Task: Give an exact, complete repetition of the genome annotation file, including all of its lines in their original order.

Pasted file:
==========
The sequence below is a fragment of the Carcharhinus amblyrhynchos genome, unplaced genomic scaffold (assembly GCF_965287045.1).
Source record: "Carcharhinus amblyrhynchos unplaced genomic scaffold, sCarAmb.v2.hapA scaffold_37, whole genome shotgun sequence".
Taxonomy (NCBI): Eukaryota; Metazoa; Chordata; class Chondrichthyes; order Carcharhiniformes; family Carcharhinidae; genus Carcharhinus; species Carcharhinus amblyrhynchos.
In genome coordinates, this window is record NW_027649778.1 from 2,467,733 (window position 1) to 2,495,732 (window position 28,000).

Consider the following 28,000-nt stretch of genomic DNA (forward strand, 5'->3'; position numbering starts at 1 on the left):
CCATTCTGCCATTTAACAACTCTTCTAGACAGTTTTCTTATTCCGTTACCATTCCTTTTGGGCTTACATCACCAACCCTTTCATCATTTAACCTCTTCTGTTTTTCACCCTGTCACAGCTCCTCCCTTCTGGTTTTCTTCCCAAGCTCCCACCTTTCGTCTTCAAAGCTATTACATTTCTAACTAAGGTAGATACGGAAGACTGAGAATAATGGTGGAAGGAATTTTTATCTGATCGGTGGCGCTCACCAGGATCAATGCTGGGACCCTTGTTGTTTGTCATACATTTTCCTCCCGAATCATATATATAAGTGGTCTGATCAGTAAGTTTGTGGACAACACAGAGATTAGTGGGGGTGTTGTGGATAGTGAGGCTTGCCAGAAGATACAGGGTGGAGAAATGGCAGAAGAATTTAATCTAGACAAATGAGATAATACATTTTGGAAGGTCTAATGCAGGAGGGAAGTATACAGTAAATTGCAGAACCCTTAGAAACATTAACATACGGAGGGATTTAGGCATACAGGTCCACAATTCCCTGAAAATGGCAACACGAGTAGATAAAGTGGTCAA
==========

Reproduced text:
The sequence below is a fragment of the Carcharhinus amblyrhynchos genome, unplaced genomic scaffold (assembly GCF_965287045.1).
Source record: "Carcharhinus amblyrhynchos unplaced genomic scaffold, sCarAmb.v2.hapA scaffold_37, whole genome shotgun sequence".
Taxonomy (NCBI): Eukaryota; Metazoa; Chordata; class Chondrichthyes; order Carcharhiniformes; family Carcharhinidae; genus Carcharhinus; species Carcharhinus amblyrhynchos.
In genome coordinates, this window is record NW_027649778.1 from 2,467,733 (window position 1) to 2,495,732 (window position 28,000).

Consider the following 28,000-nt stretch of genomic DNA (forward strand, 5'->3'; position numbering starts at 1 on the left):
CCATTCTGCCATTTAACAACTCTTCTAGACAGTTTTCTTATTCCGTTACCATTCCTTTTGGGCTTACATCACCAACCCTTTCATCATTTAACCTCTTCTGTTTTTCACCCTGTCACAGCTCCTCCCTTCTGGTTTTCTTCCCAAGCTCCCACCTTTCGTCTTCAAAGCTATTACATTTCTAACTAAGGTAGATACGGAAGACTGAGAATAATGGTGGAAGGAATTTTTATCTGATCGGTGGCGCTCACCAGGATCAATGCTGGGACCCTTGTTGTTTGTCATACATTTTCCTCCCGAATCATATATATAAGTGGTCTGATCAGTAAGTTTGTGGACAACACAGAGATTAGTGGGGGTGTTGTGGATAGTGAGGCTTGCCAGAAGATACAGGGTGGAGAAATGGCAGAAGAATTTAATCTAGACAAATGAGATAATACATTTTGGAAGGTCTAATGCAGGAGGGAAGTATACAGTAAATTGCAGAACCCTTAGAAACATTAACATACGGAGGGATTTAGGCATACAGGTCCACAATTCCCTGAAAATGGCAACACGAGTAGATAAAGTGGTCAA